The present pharmaceutical formulations comprise at least one miR gene product or miR gene expression inhibition compound (or at least one nucleic acid comprising sequences encoding them) (e.g., 0.1 to 90% by weight), or a physiologically acceptable salt thereof, mixed with a pharmaceutically-acceptable carrier. The pharmaceutical formulations of the invention can also comprise at least one miR gene product or miR gene expression inhibition compound (or at least one nucleic acid comprising sequences encoding them) which are encapsulated by liposomes and a pharmaceutically-acceptable carrier.

Especially suitable pharmaceutically-acceptable carriers are water, buffered water, normal saline, 0.4% saline, 0.3% glycine, hyaluronic acid and the like.

In a particular embodiment, the pharmaceutical compositions of the invention comprise at least one miR gene product or miR gene expression inhibition compound (or at least one nucleic acid comprising sequences encoding them) which is resistant to degradation by nucleases. One skilled in the art can readily synthesize nucleic acids which are nuclease resistant, for example by incorporating one or more ribonucleotides that are modified at the 2′-position into the miR gene products. Suitable 2′-modified ribonucleotides include those modified at the 2′-position with fluoro, amino, alkyl, alkoxy, and O-allyl.

Pharmaceutical compositions of the invention can also comprise conventional pharmaceutical excipients and/or additives. Suitable pharmaceutical excipients include stabilizers, antioxidants, osmolality adjusting agents, buffers, and pH adjusting agents. Suitable additives include, e.g., physiologically biocompatible buffers (e.g., tromethamine hydrochloride), additions of chelants (such as, for example, DTPA or DTPA-bisamide) or calcium chelate complexes (such as, for example, calcium DTPA, CaNaDTPA-bisamide), or, optionally, additions of calcium or sodium salts (for example, calcium chloride, calcium ascorbate, calcium gluconate or calcium lactate). Pharmaceutical compositions of the invention can be packaged for use in liquid form, or can be lyophilized.

For solid pharmaceutical compositions of the invention, conventional nontoxic solid pharmaceutically-acceptable carriers can be used; for example, pharmaceutical grades of mannitol, lactose, starch, magnesium stearate, sodium saccharin, talcum, cellulose, glucose, sucrose, magnesium carbonate, and the like.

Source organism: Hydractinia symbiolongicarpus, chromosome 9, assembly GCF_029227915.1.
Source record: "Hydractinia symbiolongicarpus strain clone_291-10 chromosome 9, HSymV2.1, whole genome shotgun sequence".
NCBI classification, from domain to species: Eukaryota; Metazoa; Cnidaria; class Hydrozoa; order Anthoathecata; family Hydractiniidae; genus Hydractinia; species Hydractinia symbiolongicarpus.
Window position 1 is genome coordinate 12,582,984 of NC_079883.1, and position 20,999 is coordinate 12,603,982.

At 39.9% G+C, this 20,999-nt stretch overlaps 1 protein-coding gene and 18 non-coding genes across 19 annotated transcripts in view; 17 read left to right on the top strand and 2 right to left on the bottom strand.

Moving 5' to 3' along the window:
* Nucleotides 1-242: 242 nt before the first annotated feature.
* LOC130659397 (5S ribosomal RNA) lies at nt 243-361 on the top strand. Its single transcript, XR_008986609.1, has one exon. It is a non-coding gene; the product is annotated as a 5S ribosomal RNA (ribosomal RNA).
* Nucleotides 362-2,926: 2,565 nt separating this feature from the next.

For example, a solid pharmaceutical composition for oral administration can comprise any of the carriers and excipients listed above and 10-95%, preferably 25%-75%, of the at least one miR gene product or miR gene expression inhibition compound (or at least one nucleic acid comprising sequences encoding them). A pharmaceutical composition for aerosol (inhalational) administration can comprise 0.01-20% by weight, preferably 1%-10% by weight, of the at least one miR gene product or miR gene expression inhibition compound (or at least one nucleic acid comprising sequences encoding them) encapsulated in a liposome as described above, and a propellant. A carrier can also be included as desired; e.g., lecithin for intranasal delivery.

The invention also encompasses methods of identifying an anti-CLL agent, comprising providing a test agent to a cell and measuring the level of at least one miR gene product in the cell. In one embodiment, the method comprises providing a test agent to a cell and measuring the level of at least one miR gene product associated with decreased expression levels in CLL cells. An increase in the level of the miR gene product in the cell, relative to a suitable control cell, is indicative of the test agent being an anti-CLL agent. In a particular embodiment, at least one miR gene product associated with decreased expression levels in CLL cells is selected from the group consisting of miR-29 or miR-181 and combinations thereof.

In other embodiments the method comprises providing a test agent to a cell and measuring the level of at least one miR gene product associated with increased expression levels in CLL cells. A decrease in the level of the miR gene product in the cell, relative to a suitable control cell, is indicative of the test agent being an anti-CLL agent. In a particular embodiment, at least one miR gene product associated with increased expression levels in CLL cells is selected from the group consisting of miR-29 or miR-181 and combinations thereof.

Suitable agents include, but are not limited to drugs (e.g., small molecules, peptides), and biological macromolecules (e.g., proteins, nucleic acids). The agent can be produced recombinantly, synthetically, or it may be isolated (i.e., purified) from a natural source. Various methods for providing such agents to a cell (e.g., transfection) are well known in the art, and several of such methods are described hereinabove. Methods for detecting the expression of at least one miR gene product (e.g., Northern blotting, in situ hybridization, RT-PCR, expression profiling) are also well known in the art.